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Rare, Yes, But Still Hate

Hundreds of copies of Anne Frank’s “Diary of a Young Girl” have been defaced over the course of the last year. While anti-Semitism remains relatively rare in Japan, it is nevertheless concerning, and illustrates a vital point – anti-semitism is an international problem.

Vandalism on several hundred copies of Anne Frank’s Diary have been reported across Japan. The vandalism, mostly taking the form of ripped out pages, has occurred in over 30 libraries across the country. The reaction from Japanese political society was hushed. Few Japanese leaders took the time to make the issue, or responding to it, a priority. Indeed, it seems to have garnered more attention abroad than at home in Tokyo. For some, like Chief Cabinet Secretary, Yoshihide Suga, the incident was “shameful,” and he made it clear Japan would not be a haven for anti-Semitism.

It’s worth pointing out, however, that anti-Semitism in Japan is a relatively rare phenomenon. There are several reasons why this is the case. First, and perhaps foremost, Japanese society remains very closed off, and the population of Jews in the country has been historically very small. Thus, anti-Semitism is fundamentally a foreign parasite in Japanese society. While copies of the completely bogus anti-Semitic “document,” the Protocols of the Elders of Zion, did make their way into Japanese life, shaping the perception of Jews, the country still did not experience anti-Semitism as a major issue.

According to Dr. David Kranzler, a Holocaust researcher, “the key to the distinction between the Japanese and the European form of anti-Semitism seems to lie in the long Christian tradition of identifying the Jew with the Devil, the Antichrist or someone otherwise beyond redemption … The Japanese lacked this Christian image of the Jew and brought to their reading of the Protocols a totally different perspective. The Christian tried to solve the problem of the Jew by eliminating him; the Japanese tried to harness his alleged immense wealth and power to Japan’s advantage.”

During the Second World War, Japan’s alliance with Nazi Germany led to pressure from German authorities to enact anti-Semitic policies. Haku’un Yasutani was a Zen master who deplored the teachings of the Jewish religion as “demonic.” Roughly two thousand Jews died in the Shanghai Ghetto, a Japanese-controlled territory home to twenty three thousand Jews.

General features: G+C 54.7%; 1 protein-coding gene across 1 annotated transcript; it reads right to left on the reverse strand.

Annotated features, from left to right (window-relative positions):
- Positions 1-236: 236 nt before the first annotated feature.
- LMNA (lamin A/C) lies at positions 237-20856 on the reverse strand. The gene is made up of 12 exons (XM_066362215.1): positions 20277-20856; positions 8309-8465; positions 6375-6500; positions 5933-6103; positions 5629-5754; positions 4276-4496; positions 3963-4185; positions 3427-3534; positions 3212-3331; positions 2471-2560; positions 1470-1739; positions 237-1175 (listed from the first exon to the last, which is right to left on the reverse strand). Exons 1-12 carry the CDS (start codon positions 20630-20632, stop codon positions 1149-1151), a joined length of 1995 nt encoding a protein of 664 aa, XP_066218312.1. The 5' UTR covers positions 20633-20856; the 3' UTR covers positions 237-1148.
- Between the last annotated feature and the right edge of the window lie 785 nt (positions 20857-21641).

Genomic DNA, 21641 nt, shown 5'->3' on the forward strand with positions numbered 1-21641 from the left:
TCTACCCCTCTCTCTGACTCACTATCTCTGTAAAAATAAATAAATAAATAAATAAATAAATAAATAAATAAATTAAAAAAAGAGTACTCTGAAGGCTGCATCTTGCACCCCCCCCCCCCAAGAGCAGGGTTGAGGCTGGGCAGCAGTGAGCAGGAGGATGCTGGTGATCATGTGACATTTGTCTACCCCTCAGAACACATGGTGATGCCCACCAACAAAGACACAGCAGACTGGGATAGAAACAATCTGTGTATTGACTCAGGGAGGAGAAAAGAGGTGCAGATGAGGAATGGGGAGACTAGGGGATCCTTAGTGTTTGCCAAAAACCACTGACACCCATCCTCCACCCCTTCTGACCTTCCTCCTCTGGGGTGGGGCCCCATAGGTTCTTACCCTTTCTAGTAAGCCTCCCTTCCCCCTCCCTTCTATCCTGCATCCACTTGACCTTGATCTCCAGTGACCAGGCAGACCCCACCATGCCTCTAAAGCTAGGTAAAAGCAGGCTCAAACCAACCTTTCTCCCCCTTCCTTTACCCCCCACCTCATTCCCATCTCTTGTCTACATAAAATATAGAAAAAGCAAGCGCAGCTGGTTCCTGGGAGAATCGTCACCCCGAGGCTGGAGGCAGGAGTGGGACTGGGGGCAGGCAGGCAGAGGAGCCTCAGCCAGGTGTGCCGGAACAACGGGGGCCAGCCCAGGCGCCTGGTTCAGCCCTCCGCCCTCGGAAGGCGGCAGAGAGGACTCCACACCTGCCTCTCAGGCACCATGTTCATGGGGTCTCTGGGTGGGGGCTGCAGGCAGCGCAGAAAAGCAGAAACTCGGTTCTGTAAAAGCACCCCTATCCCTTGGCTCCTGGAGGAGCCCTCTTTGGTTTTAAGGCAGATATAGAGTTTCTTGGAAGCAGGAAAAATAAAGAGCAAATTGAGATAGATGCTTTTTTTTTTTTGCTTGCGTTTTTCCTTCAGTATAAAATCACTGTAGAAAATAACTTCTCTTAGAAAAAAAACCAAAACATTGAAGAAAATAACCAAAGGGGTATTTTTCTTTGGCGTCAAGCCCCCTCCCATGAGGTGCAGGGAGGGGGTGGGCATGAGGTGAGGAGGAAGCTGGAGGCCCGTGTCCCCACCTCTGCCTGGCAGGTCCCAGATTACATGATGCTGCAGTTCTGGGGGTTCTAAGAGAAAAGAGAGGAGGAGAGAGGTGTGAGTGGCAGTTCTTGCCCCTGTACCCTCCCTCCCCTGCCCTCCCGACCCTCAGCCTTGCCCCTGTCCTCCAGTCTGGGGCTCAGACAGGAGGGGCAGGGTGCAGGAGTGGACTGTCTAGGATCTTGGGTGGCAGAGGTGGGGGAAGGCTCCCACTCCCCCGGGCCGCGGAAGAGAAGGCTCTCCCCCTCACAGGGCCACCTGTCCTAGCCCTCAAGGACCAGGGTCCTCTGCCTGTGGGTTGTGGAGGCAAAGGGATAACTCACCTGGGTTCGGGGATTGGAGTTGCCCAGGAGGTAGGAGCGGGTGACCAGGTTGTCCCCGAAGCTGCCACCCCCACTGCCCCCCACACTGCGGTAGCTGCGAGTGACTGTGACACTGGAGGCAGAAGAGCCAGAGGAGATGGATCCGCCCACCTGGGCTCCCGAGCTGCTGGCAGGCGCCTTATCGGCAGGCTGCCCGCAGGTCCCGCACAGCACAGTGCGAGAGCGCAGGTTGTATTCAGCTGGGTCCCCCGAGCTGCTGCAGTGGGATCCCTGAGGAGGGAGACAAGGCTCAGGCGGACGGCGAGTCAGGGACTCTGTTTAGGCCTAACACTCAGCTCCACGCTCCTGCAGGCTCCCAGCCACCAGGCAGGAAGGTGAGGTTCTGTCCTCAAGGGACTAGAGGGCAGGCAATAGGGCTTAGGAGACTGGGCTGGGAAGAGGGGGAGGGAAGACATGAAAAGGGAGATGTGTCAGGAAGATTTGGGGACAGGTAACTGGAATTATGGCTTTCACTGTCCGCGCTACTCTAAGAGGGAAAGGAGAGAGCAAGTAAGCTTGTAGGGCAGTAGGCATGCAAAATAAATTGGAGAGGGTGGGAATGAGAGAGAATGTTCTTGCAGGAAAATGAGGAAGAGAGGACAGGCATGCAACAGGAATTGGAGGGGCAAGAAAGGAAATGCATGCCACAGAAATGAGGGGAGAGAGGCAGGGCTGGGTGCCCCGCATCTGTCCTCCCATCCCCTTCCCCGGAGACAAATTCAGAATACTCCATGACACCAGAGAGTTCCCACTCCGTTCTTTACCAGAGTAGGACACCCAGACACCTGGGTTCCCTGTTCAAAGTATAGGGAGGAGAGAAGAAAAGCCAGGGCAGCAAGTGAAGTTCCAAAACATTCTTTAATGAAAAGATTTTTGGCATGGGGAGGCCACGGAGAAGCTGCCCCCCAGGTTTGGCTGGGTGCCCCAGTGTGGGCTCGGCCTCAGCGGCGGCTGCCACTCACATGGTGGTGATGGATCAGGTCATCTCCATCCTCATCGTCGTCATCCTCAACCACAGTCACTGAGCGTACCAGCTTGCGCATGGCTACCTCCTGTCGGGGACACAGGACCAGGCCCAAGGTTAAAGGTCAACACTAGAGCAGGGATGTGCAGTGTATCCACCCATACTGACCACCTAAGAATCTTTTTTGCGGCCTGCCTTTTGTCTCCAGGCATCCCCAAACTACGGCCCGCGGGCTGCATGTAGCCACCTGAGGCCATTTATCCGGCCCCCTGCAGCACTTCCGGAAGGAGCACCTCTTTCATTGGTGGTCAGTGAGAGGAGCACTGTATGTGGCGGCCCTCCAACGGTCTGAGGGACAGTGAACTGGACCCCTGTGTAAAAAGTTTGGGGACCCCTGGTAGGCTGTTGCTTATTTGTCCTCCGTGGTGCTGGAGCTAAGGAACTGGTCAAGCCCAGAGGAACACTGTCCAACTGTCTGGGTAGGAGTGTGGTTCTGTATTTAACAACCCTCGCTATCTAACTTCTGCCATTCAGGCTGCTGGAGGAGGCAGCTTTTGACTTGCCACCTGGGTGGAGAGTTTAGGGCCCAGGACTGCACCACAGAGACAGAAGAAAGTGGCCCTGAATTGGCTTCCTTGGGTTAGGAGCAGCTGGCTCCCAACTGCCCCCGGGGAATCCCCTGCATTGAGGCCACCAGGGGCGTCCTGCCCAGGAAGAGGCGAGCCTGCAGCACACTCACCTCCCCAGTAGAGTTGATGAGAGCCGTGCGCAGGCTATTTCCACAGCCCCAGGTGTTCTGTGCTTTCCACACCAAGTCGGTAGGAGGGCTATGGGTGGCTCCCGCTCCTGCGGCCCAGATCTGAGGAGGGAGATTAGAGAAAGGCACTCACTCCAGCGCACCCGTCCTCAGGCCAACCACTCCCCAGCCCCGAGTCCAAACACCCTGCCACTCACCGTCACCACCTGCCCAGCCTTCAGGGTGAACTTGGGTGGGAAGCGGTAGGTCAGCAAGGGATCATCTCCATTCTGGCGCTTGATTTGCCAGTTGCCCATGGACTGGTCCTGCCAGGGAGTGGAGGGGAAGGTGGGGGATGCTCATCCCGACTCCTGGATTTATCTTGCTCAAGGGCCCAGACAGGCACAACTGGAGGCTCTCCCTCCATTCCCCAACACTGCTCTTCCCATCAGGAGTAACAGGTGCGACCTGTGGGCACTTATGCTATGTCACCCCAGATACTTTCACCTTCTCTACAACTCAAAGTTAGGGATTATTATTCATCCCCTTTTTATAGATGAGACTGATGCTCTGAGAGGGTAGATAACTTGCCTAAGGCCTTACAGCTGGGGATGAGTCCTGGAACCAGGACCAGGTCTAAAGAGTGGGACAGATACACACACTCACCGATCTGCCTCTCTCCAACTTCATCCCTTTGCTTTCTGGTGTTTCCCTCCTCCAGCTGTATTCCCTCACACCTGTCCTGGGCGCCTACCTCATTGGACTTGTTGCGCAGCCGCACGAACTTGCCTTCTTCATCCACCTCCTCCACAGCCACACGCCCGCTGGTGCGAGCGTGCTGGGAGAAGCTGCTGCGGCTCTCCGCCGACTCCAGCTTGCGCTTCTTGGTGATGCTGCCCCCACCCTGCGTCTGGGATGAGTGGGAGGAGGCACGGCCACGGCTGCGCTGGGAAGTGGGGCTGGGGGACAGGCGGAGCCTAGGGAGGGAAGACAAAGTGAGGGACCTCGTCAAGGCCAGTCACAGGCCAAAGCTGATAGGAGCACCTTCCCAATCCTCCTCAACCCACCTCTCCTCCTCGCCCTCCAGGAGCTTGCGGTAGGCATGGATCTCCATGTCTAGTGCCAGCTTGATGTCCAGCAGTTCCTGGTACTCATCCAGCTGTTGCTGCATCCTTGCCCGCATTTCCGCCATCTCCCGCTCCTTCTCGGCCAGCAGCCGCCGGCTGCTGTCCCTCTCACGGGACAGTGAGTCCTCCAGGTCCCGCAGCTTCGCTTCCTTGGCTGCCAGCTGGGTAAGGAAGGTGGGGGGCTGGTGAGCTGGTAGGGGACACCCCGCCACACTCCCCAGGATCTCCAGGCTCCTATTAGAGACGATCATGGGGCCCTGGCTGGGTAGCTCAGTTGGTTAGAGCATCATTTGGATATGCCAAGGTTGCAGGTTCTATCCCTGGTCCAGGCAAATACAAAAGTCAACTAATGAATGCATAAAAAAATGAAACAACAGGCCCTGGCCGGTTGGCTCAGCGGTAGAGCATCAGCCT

While anti-Semitism in post war Japan has had its moments, it has remained a foreign phenomenon. A theory that the Japanese and Jews shared common blood history emerged in the second half of the twentieth century. Incidents of anti-Semitism were rare. It is popularly reported that Hideo Murai, a leader of the cult Aum Shinrikyo, shouted, “The Jews Got Me!” as he was being stabbed.

Today, Jews form a small but vibrant part of Japanese society. With some two thousand Jews living in Japan, or 0.0016 percent of the population, anti-Semitism has not established a firm foothold.

While Israel and Japan enjoy a working relationship, Japan often approaches Middle East issues from the perspective of national self-interest, viewing the conflict as apart from Japanese concerns. This means that trade with the Arab nations of the region often are prioritized over support for the state of Israel.

With the internet, a small but vocal/idiotic minority of Japanese pseudonazis has incorporated anti-Semitism into their nationalism. Mitsujiro Ikeda, a city official in Tokyo, was quoted as saying that “books related to Ms. Anne Frank are being clearly targeted and it’s happening across Tokyo… it’s outrageous.” So the good news is that Japan isn’t a haven for anti-Semitic violence or hatred. That said, hundreds of books which, in many ways, are the main tool of Japanese citizens to learn about the Holocaust, have been vandalized.

The Holocaust, sadly, was not an isolated incident. The Jewish people have, throughout history’s pages, faced constant and deliberate assault. From pogroms dating back to around 1100 AD, to the Cossack massacres in Ukraine starting in the mid 1600s, anti-Semitism has been a constant dark thread, running through time and nations.

Japan isn’t the only nation outside the towers of Europe to contend with anti-Jewish sentiment. A former Malaysian Prime Minister wrote an editorial calling the Jews “hook-nosed” and possessing “stinginess.” In Turkey, sales of Mein Kampf, Hitler’s anti-Semitic diatribe, are on the rise. In Venezuela, Hugo Chavez claimed, in a Christmas Eve address, that “the Jews killed Christ” and they “have been gobbling up wealth and causing poverty and injustice worldwide ever since.”

A sustained effort to combat anti-Semitism, whether on Canadian campuses, or through the halls of international diplomacy, is required. Someone is responsible for the desecration of the Anne Frank books and the Japanese authorities ought to find out who and make an example of them. Anti-semitism, regardless of scale, target or perpetrator, is always horrific and hateful.

Maybe Japan isn’t in the midst of a culture war on the role of Jews in society, but in a globalized world, what happens in one corner of the planet ripples to the others. Japan, however much it may wish to be immune to anti-Jewish hatred, needs to protect itself, its religious minorities and its Holocaust resources. We all should support them as they consider, in the next few months and years, how to do that. Anti-Semitism is a global problem, and should be fought with equal force, whether in the West Bank or in the libraries of Tokyo. The way we do that is education, education and education.

We must not pardon hate, and we must be clear and firm in saying that racism, under any name, by any group, against any people, has no place in the 21st century.